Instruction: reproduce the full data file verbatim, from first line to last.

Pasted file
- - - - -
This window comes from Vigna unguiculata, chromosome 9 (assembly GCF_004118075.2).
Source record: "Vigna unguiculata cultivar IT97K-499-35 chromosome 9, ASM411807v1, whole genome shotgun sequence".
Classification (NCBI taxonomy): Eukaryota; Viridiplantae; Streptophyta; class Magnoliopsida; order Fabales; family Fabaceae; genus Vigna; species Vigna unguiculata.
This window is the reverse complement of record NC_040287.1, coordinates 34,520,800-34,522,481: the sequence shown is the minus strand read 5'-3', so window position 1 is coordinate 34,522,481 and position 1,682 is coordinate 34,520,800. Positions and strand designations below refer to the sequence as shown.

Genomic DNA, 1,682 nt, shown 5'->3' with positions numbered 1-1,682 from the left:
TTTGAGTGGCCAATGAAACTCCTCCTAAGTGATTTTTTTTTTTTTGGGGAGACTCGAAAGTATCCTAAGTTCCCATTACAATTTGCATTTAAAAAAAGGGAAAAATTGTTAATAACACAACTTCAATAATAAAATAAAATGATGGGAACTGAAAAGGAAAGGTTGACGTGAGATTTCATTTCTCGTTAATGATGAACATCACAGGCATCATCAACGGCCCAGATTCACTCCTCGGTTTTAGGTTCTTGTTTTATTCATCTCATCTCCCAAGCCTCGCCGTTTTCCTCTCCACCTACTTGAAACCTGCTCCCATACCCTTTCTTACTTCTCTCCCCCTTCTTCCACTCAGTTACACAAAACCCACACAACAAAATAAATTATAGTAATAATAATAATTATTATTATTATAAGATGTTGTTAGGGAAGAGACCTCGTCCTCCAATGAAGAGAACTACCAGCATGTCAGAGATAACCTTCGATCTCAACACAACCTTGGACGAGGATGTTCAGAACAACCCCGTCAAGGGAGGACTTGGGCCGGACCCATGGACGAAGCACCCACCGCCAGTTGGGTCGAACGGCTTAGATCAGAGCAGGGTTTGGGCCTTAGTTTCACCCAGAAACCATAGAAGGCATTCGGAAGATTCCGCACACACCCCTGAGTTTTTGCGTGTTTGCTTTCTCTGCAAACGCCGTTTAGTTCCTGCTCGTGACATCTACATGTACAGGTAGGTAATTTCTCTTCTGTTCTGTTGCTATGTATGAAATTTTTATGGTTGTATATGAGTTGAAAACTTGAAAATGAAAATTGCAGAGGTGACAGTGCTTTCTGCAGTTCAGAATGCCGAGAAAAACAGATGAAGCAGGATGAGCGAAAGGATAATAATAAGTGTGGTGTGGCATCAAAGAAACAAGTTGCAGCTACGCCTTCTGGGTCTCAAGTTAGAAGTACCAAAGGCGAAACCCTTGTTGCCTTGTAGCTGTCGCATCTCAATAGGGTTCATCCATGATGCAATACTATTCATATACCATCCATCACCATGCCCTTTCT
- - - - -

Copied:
This window comes from Vigna unguiculata, chromosome 9 (assembly GCF_004118075.2).
Source record: "Vigna unguiculata cultivar IT97K-499-35 chromosome 9, ASM411807v1, whole genome shotgun sequence".
Classification (NCBI taxonomy): Eukaryota; Viridiplantae; Streptophyta; class Magnoliopsida; order Fabales; family Fabaceae; genus Vigna; species Vigna unguiculata.
This window is the reverse complement of record NC_040287.1, coordinates 34,520,800-34,522,481: the sequence shown is the minus strand read 5'-3', so window position 1 is coordinate 34,522,481 and position 1,682 is coordinate 34,520,800. Positions and strand designations below refer to the sequence as shown.

Genomic DNA, 1,682 nt, shown 5'->3' with positions numbered 1-1,682 from the left:
TTTGAGTGGCCAATGAAACTCCTCCTAAGTGATTTTTTTTTTTTTGGGGAGACTCGAAAGTATCCTAAGTTCCCATTACAATTTGCATTTAAAAAAAGGGAAAAATTGTTAATAACACAACTTCAATAATAAAATAAAATGATGGGAACTGAAAAGGAAAGGTTGACGTGAGATTTCATTTCTCGTTAATGATGAACATCACAGGCATCATCAACGGCCCAGATTCACTCCTCGGTTTTAGGTTCTTGTTTTATTCATCTCATCTCCCAAGCCTCGCCGTTTTCCTCTCCACCTACTTGAAACCTGCTCCCATACCCTTTCTTACTTCTCTCCCCCTTCTTCCACTCAGTTACACAAAACCCACACAACAAAATAAATTATAGTAATAATAATAATTATTATTATTATAAGATGTTGTTAGGGAAGAGACCTCGTCCTCCAATGAAGAGAACTACCAGCATGTCAGAGATAACCTTCGATCTCAACACAACCTTGGACGAGGATGTTCAGAACAACCCCGTCAAGGGAGGACTTGGGCCGGACCCATGGACGAAGCACCCACCGCCAGTTGGGTCGAACGGCTTAGATCAGAGCAGGGTTTGGGCCTTAGTTTCACCCAGAAACCATAGAAGGCATTCGGAAGATTCCGCACACACCCCTGAGTTTTTGCGTGTTTGCTTTCTCTGCAAACGCCGTTTAGTTCCTGCTCGTGACATCTACATGTACAGGTAGGTAATTTCTCTTCTGTTCTGTTGCTATGTATGAAATTTTTATGGTTGTATATGAGTTGAAAACTTGAAAATGAAAATTGCAGAGGTGACAGTGCTTTCTGCAGTTCAGAATGCCGAGAAAAACAGATGAAGCAGGATGAGCGAAAGGATAATAATAAGTGTGGTGTGGCATCAAAGAAACAAGTTGCAGCTACGCCTTCTGGGTCTCAAGTTAGAAGTACCAAAGGCGAAACCCTTGTTGCCTTGTAGCTGTCGCATCTCAATAGGGTTCATCCATGATGCAATACTATTCATATACCATCCATCACCATGCCCTTTCT